term for user
application preferences. Mac OS X
has a well-designed user defaults system that is accessed in Cocoa
through the Foundation class
. Working with
NSUserDefaults is similar to working with an
NSDictionary. Default values are stored in the
database by keys that the application developer defines in the
application. The defaults database is actually a collection of
property list files; every application has its own property list file
where defaults are stored. You can view these files in
Defaults are organized into
which are groupings of default values that have varying degrees of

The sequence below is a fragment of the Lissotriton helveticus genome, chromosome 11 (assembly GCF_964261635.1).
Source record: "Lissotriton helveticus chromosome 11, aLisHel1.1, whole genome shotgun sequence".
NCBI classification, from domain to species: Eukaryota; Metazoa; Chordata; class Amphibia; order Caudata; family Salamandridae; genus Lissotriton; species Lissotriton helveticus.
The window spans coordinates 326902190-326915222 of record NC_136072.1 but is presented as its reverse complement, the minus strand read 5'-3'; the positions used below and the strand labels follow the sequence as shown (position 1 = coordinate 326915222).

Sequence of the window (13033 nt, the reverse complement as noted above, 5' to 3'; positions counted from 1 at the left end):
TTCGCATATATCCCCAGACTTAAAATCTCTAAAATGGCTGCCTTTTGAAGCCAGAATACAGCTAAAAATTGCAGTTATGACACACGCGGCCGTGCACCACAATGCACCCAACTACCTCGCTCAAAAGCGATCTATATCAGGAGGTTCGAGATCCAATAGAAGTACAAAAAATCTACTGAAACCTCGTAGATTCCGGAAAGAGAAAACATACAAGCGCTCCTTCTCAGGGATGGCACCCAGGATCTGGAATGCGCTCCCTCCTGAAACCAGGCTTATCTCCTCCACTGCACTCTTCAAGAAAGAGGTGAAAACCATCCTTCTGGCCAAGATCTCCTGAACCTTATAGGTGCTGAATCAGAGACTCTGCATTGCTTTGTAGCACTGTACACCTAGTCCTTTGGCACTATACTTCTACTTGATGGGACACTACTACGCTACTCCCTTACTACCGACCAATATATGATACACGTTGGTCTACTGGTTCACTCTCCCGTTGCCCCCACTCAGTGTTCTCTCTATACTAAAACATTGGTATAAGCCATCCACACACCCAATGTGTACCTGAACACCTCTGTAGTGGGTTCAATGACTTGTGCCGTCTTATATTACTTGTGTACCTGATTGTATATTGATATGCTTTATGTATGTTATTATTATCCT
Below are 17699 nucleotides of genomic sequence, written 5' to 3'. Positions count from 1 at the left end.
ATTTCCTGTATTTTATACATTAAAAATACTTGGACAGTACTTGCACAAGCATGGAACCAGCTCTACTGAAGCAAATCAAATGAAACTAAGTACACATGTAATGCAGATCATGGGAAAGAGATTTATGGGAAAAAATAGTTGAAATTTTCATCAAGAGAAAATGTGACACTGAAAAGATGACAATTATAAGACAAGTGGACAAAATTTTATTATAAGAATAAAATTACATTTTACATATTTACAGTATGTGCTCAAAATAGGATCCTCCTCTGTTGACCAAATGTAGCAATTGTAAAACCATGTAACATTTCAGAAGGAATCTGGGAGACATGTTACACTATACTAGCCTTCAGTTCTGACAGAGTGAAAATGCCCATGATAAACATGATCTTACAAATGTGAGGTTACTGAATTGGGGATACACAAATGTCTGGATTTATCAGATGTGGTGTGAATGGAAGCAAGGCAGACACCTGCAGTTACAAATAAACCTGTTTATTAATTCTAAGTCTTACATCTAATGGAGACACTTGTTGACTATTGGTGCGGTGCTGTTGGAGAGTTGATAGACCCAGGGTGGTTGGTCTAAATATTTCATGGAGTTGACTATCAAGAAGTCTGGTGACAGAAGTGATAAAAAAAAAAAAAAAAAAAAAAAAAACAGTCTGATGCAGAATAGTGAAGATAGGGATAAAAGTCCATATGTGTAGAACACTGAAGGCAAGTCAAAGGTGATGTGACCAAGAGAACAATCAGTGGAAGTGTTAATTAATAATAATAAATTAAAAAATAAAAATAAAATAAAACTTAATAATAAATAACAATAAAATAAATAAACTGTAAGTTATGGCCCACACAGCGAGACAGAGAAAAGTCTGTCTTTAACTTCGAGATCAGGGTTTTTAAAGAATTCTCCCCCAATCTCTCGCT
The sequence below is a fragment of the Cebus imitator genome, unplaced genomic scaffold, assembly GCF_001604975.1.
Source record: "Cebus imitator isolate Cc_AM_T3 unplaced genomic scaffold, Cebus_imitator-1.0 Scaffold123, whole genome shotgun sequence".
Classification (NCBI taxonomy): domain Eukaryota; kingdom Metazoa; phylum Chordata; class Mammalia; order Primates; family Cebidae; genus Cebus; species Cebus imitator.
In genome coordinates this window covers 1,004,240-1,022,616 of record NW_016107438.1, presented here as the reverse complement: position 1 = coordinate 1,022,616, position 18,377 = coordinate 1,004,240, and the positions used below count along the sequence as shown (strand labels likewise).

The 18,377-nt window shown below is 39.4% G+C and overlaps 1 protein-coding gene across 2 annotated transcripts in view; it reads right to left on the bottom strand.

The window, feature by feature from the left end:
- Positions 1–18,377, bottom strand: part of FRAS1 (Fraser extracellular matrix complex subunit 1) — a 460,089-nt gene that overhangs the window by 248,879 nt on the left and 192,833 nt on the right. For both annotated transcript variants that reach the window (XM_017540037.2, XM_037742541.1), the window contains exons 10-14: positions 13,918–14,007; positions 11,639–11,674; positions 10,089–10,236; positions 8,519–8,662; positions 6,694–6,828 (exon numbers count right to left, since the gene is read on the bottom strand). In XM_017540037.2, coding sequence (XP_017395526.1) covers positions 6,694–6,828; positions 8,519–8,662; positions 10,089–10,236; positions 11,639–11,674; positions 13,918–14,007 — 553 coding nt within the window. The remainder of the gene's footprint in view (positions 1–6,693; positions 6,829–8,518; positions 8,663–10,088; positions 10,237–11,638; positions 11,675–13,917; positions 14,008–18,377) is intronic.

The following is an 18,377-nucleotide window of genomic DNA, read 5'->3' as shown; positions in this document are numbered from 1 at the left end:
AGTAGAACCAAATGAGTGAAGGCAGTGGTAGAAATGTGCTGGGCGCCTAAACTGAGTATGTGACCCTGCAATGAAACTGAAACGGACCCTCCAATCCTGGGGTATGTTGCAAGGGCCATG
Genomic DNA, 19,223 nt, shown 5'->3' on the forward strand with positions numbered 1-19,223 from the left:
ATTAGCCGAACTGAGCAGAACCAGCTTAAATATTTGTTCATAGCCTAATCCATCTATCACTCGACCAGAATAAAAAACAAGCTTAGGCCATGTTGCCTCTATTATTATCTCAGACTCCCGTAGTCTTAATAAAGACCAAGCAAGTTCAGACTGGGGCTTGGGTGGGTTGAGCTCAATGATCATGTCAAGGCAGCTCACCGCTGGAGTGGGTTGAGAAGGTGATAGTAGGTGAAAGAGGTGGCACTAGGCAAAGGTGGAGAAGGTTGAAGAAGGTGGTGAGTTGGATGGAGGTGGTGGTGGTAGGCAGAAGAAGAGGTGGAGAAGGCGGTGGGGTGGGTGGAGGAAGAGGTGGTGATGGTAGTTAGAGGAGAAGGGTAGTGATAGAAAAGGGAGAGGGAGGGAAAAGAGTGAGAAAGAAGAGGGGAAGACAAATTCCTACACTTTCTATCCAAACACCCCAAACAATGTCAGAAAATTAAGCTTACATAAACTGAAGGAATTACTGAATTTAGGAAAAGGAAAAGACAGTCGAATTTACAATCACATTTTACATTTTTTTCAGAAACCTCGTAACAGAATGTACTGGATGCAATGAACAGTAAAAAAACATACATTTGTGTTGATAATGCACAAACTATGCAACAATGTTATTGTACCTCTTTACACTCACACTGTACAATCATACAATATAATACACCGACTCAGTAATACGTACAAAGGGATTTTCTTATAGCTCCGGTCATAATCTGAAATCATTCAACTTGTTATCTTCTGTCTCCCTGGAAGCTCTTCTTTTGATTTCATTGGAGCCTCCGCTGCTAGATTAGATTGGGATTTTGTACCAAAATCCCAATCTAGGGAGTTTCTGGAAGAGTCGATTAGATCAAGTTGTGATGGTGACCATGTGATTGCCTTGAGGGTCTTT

visibility to applications. A domain is either
Defaults in a persistent domain are stored in the
defaults database, while defaults in a volatile domain are applicable only
during the lifetime of the
that contains those values.
five standard domains:
Set values for defaults in the argument domain by passing key-value
pairs to the application as arguments on the command line, (e.g.,
% MyApp -KeyName
Value). The argument domain is volatile,
so arguments affect the application only during the application
session for which they were specified.
Application-specific defaults are stored here and kept persistently in the user’s defaults database.
Defaults stored in the global domain are applicable to all applications ...